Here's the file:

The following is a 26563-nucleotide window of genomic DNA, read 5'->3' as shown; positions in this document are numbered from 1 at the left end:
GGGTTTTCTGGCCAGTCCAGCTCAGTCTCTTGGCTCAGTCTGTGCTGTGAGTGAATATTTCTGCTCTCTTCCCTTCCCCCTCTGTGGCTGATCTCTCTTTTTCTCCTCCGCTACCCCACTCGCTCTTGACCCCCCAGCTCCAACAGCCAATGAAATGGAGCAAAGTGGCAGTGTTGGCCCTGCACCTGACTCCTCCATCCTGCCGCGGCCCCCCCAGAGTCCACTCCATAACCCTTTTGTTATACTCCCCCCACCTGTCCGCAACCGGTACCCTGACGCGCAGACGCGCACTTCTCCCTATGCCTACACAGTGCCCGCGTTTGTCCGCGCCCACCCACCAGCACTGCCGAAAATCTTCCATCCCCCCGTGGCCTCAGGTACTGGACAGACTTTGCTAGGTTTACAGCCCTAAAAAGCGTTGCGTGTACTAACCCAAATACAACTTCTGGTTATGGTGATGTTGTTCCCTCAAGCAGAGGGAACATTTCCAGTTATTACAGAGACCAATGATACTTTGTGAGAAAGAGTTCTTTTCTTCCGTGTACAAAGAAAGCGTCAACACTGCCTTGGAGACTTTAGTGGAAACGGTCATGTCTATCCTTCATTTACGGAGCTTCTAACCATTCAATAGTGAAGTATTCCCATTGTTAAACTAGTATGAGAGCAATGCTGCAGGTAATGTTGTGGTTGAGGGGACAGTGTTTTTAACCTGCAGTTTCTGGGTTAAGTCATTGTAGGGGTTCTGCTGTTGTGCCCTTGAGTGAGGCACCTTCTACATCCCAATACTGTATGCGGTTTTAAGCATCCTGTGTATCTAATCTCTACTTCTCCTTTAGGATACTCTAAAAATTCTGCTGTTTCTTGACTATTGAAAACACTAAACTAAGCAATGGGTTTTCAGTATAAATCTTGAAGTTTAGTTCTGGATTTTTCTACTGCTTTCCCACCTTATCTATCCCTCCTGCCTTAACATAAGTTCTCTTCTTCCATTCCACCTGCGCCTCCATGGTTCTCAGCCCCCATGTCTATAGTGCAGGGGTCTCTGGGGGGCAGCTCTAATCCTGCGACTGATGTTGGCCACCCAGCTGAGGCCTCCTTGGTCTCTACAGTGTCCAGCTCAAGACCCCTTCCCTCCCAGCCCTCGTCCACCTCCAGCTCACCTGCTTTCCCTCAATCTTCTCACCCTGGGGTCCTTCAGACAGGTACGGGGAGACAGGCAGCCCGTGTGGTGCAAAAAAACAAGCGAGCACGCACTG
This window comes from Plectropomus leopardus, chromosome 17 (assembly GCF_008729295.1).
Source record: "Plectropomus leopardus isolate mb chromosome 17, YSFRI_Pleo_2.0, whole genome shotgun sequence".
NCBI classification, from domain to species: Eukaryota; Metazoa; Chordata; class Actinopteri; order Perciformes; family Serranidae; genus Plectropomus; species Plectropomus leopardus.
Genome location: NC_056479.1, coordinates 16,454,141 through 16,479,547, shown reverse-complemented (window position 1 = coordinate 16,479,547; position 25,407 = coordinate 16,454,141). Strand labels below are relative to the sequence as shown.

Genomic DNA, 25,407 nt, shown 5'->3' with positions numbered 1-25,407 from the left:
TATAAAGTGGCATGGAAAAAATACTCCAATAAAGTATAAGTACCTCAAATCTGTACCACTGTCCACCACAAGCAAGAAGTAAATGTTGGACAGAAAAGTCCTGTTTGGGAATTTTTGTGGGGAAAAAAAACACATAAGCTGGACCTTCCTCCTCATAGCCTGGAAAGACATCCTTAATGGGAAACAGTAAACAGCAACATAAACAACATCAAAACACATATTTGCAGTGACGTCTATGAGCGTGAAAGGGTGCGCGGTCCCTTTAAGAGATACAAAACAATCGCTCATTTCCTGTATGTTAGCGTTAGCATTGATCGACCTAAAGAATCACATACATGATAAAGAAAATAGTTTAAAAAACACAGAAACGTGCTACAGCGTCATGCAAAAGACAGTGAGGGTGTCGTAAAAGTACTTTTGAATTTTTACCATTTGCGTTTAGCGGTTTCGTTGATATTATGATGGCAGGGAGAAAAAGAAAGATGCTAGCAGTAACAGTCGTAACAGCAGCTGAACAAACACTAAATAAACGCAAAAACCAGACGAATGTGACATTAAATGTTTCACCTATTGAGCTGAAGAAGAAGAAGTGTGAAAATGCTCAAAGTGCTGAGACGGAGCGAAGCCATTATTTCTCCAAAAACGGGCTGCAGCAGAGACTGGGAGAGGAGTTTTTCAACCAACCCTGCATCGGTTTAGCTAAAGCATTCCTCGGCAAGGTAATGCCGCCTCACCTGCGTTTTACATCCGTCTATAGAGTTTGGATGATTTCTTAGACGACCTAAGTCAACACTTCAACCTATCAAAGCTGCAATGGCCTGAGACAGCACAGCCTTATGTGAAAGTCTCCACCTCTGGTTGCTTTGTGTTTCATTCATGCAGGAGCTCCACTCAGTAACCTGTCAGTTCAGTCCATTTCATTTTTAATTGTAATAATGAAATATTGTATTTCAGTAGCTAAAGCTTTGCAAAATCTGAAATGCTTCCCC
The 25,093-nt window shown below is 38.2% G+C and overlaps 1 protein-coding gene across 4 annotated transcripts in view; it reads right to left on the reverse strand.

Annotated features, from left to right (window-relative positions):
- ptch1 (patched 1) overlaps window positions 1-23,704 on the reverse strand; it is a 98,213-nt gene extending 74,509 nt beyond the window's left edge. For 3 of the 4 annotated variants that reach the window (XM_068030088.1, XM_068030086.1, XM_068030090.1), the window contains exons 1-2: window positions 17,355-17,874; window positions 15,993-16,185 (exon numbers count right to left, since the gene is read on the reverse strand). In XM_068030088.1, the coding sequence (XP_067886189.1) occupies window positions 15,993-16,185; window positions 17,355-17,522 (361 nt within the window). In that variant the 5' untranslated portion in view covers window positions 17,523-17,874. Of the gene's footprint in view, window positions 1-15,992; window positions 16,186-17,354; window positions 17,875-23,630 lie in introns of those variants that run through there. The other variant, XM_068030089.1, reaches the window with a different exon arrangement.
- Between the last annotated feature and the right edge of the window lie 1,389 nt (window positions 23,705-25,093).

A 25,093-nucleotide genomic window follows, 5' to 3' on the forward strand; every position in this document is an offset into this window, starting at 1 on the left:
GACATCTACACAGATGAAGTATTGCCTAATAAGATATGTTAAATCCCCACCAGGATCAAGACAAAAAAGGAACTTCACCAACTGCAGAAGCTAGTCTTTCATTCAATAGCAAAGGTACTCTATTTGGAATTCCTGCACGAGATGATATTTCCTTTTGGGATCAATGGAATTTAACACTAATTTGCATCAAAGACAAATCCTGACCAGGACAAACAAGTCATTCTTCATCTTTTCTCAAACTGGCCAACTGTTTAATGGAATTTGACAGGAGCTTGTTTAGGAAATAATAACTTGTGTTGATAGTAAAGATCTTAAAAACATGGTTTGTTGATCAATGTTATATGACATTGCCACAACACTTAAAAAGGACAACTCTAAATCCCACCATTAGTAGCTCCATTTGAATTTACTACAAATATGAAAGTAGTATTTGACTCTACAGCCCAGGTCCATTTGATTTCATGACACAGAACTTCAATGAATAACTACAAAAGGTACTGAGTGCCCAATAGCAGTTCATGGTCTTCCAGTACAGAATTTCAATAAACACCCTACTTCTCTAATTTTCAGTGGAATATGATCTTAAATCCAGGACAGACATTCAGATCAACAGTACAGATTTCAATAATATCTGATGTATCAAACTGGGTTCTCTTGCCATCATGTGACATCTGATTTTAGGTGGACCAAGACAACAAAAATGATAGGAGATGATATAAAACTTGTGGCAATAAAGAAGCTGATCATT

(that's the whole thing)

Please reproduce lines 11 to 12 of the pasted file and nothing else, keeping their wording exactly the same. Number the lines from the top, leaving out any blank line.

- ptch1 (patched 1) overlaps window positions 1-23,704 on the reverse strand; it is a 98,213-nt gene extending 74,509 nt beyond the window's left edge. For 3 of the 4 annotated variants that reach the window (XM_068030088.1, XM_068030086.1, XM_068030090.1), the window contains exons 1-2: window positions 17,355-17,874; window positions 15,993-16,185 (exon numbers count right to left, since the gene is read on the reverse strand). In XM_068030088.1, the coding sequence (XP_067886189.1) occupies window positions 15,993-16,185; window positions 17,355-17,522 (361 nt within the window). In that variant the 5' untranslated portion in view covers window positions 17,523-17,874. Of the gene's footprint in view, window positions 1-15,992; window positions 16,186-17,354; window positions 17,875-23,630 lie in introns of those variants that run through there. The other variant, XM_068030089.1, reaches the window with a different exon arrangement.
- Between the last annotated feature and the right edge of the window lie 1,389 nt (window positions 23,705-25,093).